Proudly Recovering Out Loud
There is a lovely woman who was meant to be on my recovery path. One of the many magical things that the Universe has thrown my way recently. Her name is Sasha Tozzi and she is a Unicorn – part Life Coach, part Recovery Coach, part Soul Explorer (www.sashaptozzi.com). I am about to get to know her a helluva lot better as I begin a 6-week course on Co-dependency with her this month.
On one of her posts she wrote about getting slapped on the hand (virtually) by a person who still thinks that our recovery program should remain Anonymous. As many of you know, I could punch someone when it comes to this subject of stigma and anonymity (except I wouldn’t because nothing can f*ck wit my zen lately. And because that wouldn’t be spiritually connected, now would it? But the instinct still comes like a fireball in my stomach, frankly).
On the post referring to this, Sasha writes:
“I wanna talk a little bit about why I talk a lot about sobriety and choosing a sober life. Someone left a comment on a recent post of mine saying that my intention is good but that anonymity is the core pillar of fellowship. In other words, that I should stay anonymous. ~~
I love the 12-steps, I respect the values upon which the fellowship was founded but I believe the one about anonymity is outdated. Outrageously so. People don’t know how to get well if no one talks about it. ~~
I think everyone has a right to choose whether they stay anonymous and that is their prerogative. I have chosen not to and it’s because I don’t think something that makes my life better x100 needs to be kept a secret. Period. ~~
There are a ton of people today that are choosing to be sober, not because they are alcoholic (although some are and if the shoe fits…), not because they need something like AA, but simply because it is the better choice.
I think being open about how I’ve chosen not to consume a toxic poison can only create more “fellowship” in this modern day. I talk about it cause it’s my truth and I talk about it so that anyone who needs to hear that this is a mountain that can be moved, can hear it loud and clear.”
I feel SO strongly about this subject. I do. It touches a deep survival chord in me, for some reason. I have been in and out of the rooms of AA since 2009, and for the first 5 years of my sobriety I carried the message one on one (to other alcoholics) and kept everything pretty hush hush. I didn’t have an issue talking about my recovery (to my AA peeps and to those who were close to me), but I wasn’t particularly vocal about my recovery outside of my AA fellowship world.
If it was not in the AA rooms (meetings), or in treatment centers, half-way houses, jails… the message lost its volume. My “12 stepping” (carrying the message of recovery to others) was limited to a one on one basis, directly to another alcoholic or addict. This is the ideal way to carry the message, yes; but unless you have a very flexible work schedule or a few free evenings, its VERY difficult to reach more than a handful of people at a time. As a working mom with 2 jobs this schedule was just not available to me.
At some point in my life, I mentioned to the AA mentors I had in my fellowship that I was hoping to produce a documentary and start an online video thread with recovery testimonials (I am a studio producer, and this was a natural fit). I was firmly told that I would possibly violate an AA tradition which states that we, as a fellowship, keep anonymity on the level of radio, press and film. I ruffled a few feathers when I questioned it, and felt weird about “going there”. So I shut up, and obliged. And little by little (for many reasons which you can read about on my story, certainly not just this) I got disconnected. I lost my passion & my purpose. Recovery lost its fire I and stopped helping anyone. I am fully accountable for having stopped working my program. Please don’t hear I am blaming this on anyone else. It was, however, a bit part of the avalanche of disconnection.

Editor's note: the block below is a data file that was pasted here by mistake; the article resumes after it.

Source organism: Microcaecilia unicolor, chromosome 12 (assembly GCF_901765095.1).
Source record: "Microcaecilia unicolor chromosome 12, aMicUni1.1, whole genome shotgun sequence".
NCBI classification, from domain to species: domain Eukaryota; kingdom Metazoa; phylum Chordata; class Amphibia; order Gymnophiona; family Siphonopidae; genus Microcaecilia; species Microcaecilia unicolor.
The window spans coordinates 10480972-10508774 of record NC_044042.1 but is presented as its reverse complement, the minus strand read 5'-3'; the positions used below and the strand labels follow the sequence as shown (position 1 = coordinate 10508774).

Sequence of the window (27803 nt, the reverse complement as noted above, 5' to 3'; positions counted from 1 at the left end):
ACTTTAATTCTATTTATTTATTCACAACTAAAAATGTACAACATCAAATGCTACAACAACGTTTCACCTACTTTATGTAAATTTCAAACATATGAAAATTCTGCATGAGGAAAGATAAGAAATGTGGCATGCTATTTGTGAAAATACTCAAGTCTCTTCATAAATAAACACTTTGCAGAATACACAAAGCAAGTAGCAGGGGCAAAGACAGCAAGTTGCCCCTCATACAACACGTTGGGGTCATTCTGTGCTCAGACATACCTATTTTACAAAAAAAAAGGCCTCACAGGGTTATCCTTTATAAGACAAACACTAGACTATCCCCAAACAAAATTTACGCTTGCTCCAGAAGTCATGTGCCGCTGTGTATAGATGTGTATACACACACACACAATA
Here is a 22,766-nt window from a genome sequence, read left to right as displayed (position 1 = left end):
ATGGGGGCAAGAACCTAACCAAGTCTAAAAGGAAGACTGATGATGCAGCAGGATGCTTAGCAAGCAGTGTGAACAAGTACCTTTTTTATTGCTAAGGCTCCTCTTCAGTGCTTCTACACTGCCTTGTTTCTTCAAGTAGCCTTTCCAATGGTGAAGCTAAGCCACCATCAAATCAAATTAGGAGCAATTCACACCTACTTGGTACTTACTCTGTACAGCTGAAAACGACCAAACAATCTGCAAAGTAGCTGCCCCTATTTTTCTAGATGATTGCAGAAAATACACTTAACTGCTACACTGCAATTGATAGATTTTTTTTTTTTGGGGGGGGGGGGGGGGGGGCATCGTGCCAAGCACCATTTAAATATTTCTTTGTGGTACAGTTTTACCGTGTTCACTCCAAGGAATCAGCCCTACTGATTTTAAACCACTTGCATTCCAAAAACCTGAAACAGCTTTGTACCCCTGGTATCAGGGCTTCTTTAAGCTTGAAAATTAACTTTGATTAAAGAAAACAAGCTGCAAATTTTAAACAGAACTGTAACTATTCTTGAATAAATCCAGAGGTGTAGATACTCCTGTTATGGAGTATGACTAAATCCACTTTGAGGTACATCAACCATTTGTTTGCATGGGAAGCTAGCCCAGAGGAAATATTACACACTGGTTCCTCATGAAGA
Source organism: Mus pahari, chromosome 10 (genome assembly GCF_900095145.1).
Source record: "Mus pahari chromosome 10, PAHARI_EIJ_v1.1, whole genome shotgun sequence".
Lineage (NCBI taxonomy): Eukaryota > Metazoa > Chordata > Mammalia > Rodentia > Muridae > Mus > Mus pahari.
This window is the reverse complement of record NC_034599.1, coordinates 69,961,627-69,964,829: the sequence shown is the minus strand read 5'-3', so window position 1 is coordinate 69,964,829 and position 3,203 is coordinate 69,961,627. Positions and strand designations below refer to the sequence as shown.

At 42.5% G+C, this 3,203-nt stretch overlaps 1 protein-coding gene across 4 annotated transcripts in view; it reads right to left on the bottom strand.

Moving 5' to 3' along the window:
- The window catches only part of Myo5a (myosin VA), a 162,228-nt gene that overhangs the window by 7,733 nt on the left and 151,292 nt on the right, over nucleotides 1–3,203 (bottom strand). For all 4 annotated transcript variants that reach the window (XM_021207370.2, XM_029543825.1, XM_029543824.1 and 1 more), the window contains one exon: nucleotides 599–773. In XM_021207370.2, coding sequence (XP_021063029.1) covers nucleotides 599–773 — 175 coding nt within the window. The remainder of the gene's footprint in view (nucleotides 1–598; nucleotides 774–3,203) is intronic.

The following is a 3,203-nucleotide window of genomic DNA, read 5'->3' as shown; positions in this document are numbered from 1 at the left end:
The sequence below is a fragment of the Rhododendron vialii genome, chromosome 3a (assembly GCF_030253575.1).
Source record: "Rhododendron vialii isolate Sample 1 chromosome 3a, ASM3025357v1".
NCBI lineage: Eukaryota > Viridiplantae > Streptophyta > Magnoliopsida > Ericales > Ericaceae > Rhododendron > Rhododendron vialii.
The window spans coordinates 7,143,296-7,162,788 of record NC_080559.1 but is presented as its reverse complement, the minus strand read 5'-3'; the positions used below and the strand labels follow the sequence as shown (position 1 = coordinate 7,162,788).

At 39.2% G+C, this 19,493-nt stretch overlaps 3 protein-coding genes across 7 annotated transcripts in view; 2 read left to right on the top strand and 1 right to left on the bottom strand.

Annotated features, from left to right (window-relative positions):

And so…I relapsed. For TWO YEARS+. More than 700 days in which I wrestled with the illness with volumes of secrecy, and shame. It took me a long time to get connected and sober again.
Now that I am sober again, I am throwing caution to the wind and become very LOUD about my recovery. I am proud to wear the addiction “label” because its my badge of honor as a survivor. Its my cornerstone for life, and I am hoping that the 2 years of suffering get put to good use by sharing the experience, strength and hope with others. I do so openly and ditching the anonymity, because like Sasha said, its antiquated and serves no one. I am sharing my own authentic truth in here, AND believe that the more I share, the more free I become. And the more I can help others.
I am proud of this new generation of "alkies" and junkies who wear their recovery “badges” boldly and proudly. Only we can carry the message of hope to others. Responsibly, yes. But certainly honestly, authentically and openly.
Cheers and hugs to all of you recovery warriors. We recover. And we find strength in being each other’s support and tribe. We have names and faces and stories of hope. We are not anonymous. We are recovered and our battles are worth sharing, as they become valid only when they help others get through their own, and to the other side.
Pamela is a Certified Professional Recovery Coach & Educator. She has been in recovery since 2009, and is a passionate about breaking the stigma surrounding addiction. Please share this post via the channels below or anyone in your life who may benefit from a little information about drinking and recovery.